May 29, 2018
The National Cotton Council recently submitted comments to the Environmental Protection Agency supporting the registration of a new active ingredient, Trunemco, for use as a seed treatment for controlling nematodes in cotton. It could also be used in soybean production.
Since 1952, university plant pathologists have recorded large cotton yield losses from nematode damage. “Nematode control is important and we support the registrations and re-registrations of safe products for cotton,” says Don Parker, manager, Integrated Pest Management, National Cotton Council.
Management of southern root-knot nematode and the reniform nematode is critical to cotton and soybean farmers in the southern United States. Current management strategies continue to rely on nematicides because of the limited availability of resistant cultivars with high yield potential.
Data published in the Beltwide Cotton Conference Proceedings by the NCC Nematode Research and Education Program show an average 4.6 percent annual loss of lint to nematodes between 2000 and 2017, despite the use of existing products to control them. Control of nematodes is more than just a small problem for U.S. cotton producers.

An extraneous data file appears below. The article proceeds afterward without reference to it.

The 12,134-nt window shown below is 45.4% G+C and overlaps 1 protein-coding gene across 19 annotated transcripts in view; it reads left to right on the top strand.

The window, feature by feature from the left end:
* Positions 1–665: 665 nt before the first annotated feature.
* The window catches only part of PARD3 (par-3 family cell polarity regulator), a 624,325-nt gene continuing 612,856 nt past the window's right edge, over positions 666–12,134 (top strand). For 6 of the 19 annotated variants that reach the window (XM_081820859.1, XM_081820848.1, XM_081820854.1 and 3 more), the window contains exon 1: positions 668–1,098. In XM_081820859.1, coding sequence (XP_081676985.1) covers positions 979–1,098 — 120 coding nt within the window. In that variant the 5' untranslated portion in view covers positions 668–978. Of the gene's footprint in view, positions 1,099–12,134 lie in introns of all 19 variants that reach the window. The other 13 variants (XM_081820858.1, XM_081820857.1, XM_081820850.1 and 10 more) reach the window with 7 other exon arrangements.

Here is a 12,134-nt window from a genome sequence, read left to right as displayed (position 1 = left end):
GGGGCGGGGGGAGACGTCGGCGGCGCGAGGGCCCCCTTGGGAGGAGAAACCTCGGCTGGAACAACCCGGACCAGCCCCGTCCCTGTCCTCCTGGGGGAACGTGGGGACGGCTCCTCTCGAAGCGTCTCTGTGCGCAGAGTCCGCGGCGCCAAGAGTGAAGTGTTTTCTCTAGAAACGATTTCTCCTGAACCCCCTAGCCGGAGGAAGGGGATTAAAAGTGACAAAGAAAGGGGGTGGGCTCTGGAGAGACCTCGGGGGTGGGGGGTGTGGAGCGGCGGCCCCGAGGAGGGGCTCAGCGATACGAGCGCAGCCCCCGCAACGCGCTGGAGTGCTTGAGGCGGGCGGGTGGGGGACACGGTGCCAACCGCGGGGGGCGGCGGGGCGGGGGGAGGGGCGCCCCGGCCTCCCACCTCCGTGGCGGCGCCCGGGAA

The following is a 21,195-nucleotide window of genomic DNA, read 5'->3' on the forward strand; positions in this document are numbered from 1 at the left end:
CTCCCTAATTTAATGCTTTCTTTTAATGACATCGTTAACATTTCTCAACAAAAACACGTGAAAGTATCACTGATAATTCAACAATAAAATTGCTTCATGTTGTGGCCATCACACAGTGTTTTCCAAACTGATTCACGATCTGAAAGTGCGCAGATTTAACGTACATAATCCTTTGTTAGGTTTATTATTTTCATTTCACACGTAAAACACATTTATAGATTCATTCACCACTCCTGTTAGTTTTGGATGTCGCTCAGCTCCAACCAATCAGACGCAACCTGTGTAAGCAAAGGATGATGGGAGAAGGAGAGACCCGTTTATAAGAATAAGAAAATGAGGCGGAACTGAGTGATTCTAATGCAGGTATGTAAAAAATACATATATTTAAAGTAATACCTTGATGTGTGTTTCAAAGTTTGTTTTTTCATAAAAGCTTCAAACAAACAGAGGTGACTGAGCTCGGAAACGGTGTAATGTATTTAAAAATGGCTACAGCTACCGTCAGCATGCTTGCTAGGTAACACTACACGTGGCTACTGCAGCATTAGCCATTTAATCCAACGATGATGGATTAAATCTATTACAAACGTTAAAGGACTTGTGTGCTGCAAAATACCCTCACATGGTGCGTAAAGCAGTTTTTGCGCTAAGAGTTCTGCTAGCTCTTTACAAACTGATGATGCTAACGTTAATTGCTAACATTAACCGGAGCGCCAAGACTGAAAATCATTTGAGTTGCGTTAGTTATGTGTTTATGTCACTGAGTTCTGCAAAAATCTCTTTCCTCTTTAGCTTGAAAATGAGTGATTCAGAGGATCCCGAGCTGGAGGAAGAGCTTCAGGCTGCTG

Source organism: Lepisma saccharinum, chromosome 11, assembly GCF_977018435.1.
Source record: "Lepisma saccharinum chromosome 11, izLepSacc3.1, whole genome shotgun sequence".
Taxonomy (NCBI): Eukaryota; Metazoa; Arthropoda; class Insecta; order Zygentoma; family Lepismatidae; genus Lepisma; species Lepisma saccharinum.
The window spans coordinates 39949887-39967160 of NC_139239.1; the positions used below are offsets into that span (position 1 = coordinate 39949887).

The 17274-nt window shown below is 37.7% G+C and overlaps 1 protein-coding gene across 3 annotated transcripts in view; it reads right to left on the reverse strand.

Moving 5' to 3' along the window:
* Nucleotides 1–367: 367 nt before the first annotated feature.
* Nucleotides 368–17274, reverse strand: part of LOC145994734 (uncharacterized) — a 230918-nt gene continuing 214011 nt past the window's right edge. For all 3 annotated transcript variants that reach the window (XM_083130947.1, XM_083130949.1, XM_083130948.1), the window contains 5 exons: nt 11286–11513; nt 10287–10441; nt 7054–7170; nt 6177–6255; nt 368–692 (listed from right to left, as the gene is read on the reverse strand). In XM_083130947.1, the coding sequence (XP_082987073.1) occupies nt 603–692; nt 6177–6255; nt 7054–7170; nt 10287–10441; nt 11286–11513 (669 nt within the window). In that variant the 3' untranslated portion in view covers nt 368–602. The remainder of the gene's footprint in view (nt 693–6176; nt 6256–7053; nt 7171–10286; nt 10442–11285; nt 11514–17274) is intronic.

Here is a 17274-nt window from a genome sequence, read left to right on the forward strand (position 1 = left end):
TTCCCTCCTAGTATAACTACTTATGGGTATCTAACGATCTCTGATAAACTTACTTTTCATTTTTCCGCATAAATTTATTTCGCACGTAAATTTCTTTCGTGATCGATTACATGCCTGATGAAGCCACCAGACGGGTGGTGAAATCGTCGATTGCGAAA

“We have some effective nematicide products available for our growers, but we could always use more options,” says Dr. Bob Nichols, senior director, Agricultural and Environmental Research, Cotton Incorporated.
Another nematicide, fluopyram, sold as a standalone nematicide under the trade named Velum, also acts as an SDHI fungicide. Fluopryam has been evaluated as both a seed treatment and an in-furrow treatment for nematode suppression. Data from specific field trials have shown fluopyram formulations applied in-furrow at planting were more effective at suppressing early season nematode infection in cotton and soybean than when applied as a seed treatment.
“We welcome the opportunity to evaluate any new nematicides which can be used to help control nematodes,” adds Nichols. “They are damaging pests that continue to cost cotton and soybean farmers money from lost yields.”
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